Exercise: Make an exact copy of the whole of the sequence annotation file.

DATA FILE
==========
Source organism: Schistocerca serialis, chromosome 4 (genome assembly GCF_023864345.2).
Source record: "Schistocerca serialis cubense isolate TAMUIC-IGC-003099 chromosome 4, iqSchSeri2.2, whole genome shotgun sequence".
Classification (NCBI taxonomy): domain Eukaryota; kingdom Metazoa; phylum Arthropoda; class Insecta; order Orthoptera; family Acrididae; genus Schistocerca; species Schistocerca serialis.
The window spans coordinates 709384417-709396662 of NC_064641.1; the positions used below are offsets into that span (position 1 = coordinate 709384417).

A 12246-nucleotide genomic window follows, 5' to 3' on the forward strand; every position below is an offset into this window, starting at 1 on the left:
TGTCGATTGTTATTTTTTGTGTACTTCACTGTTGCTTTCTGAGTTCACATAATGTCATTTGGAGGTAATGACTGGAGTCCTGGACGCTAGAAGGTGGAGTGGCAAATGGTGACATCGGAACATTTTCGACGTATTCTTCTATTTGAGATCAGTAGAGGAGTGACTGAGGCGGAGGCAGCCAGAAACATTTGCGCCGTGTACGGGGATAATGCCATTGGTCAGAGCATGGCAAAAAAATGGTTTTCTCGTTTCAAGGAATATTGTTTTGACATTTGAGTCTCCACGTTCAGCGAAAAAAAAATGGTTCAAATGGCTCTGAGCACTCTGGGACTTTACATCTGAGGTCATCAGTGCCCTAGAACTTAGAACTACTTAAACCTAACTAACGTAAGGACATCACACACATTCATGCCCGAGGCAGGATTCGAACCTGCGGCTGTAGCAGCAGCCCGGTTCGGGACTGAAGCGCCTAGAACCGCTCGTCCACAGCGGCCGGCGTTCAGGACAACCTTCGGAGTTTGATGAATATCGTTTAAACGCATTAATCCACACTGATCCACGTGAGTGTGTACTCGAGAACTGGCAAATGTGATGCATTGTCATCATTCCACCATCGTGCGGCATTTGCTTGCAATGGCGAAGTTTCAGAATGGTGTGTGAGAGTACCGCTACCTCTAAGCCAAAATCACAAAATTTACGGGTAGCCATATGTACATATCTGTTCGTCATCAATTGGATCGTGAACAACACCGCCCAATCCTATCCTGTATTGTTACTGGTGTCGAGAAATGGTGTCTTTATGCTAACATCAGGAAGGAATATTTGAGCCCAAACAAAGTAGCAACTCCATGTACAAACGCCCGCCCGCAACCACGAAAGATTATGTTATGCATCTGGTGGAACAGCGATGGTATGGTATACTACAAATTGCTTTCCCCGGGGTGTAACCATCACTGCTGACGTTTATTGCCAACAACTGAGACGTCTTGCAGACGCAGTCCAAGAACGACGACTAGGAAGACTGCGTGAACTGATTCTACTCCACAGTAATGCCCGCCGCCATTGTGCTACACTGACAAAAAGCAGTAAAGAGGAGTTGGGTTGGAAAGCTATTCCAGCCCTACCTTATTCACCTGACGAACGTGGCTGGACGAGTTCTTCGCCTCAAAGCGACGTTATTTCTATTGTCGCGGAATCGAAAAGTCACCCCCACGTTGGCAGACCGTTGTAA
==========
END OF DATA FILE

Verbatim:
Source organism: Schistocerca serialis, chromosome 4 (genome assembly GCF_023864345.2).
Source record: "Schistocerca serialis cubense isolate TAMUIC-IGC-003099 chromosome 4, iqSchSeri2.2, whole genome shotgun sequence".
Classification (NCBI taxonomy): domain Eukaryota; kingdom Metazoa; phylum Arthropoda; class Insecta; order Orthoptera; family Acrididae; genus Schistocerca; species Schistocerca serialis.
The window spans coordinates 709384417-709396662 of NC_064641.1; the positions used below are offsets into that span (position 1 = coordinate 709384417).

A 12246-nucleotide genomic window follows, 5' to 3' on the forward strand; every position below is an offset into this window, starting at 1 on the left:
TGTCGATTGTTATTTTTTGTGTACTTCACTGTTGCTTTCTGAGTTCACATAATGTCATTTGGAGGTAATGACTGGAGTCCTGGACGCTAGAAGGTGGAGTGGCAAATGGTGACATCGGAACATTTTCGACGTATTCTTCTATTTGAGATCAGTAGAGGAGTGACTGAGGCGGAGGCAGCCAGAAACATTTGCGCCGTGTACGGGGATAATGCCATTGGTCAGAGCATGGCAAAAAAATGGTTTTCTCGTTTCAAGGAATATTGTTTTGACATTTGAGTCTCCACGTTCAGCGAAAAAAAAATGGTTCAAATGGCTCTGAGCACTCTGGGACTTTACATCTGAGGTCATCAGTGCCCTAGAACTTAGAACTACTTAAACCTAACTAACGTAAGGACATCACACACATTCATGCCCGAGGCAGGATTCGAACCTGCGGCTGTAGCAGCAGCCCGGTTCGGGACTGAAGCGCCTAGAACCGCTCGTCCACAGCGGCCGGCGTTCAGGACAACCTTCGGAGTTTGATGAATATCGTTTAAACGCATTAATCCACACTGATCCACGTGAGTGTGTACTCGAGAACTGGCAAATGTGATGCATTGTCATCATTCCACCATCGTGCGGCATTTGCTTGCAATGGCGAAGTTTCAGAATGGTGTGTGAGAGTACCGCTACCTCTAAGCCAAAATCACAAAATTTACGGGTAGCCATATGTACATATCTGTTCGTCATCAATTGGATCGTGAACAACACCGCCCAATCCTATCCTGTATTGTTACTGGTGTCGAGAAATGGTGTCTTTATGCTAACATCAGGAAGGAATATTTGAGCCCAAACAAAGTAGCAACTCCATGTACAAACGCCCGCCCGCAACCACGAAAGATTATGTTATGCATCTGGTGGAACAGCGATGGTATGGTATACTACAAATTGCTTTCCCCGGGGTGTAACCATCACTGCTGACGTTTATTGCCAACAACTGAGACGTCTTGCAGACGCAGTCCAAGAACGACGACTAGGAAGACTGCGTGAACTGATTCTACTCCACAGTAATGCCCGCCGCCATTGTGCTACACTGACAAAAAGCAGTAAAGAGGAGTTGGGTTGGAAAGCTATTCCAGCCCTACCTTATTCACCTGACGAACGTGGCTGGACGAGTTCTTCGCCTCAAAGCGACGTTATTTCTATTGTCGCGGAATCGAAAAGTCACCCCCACGTTGGCAGACCGTTGTAA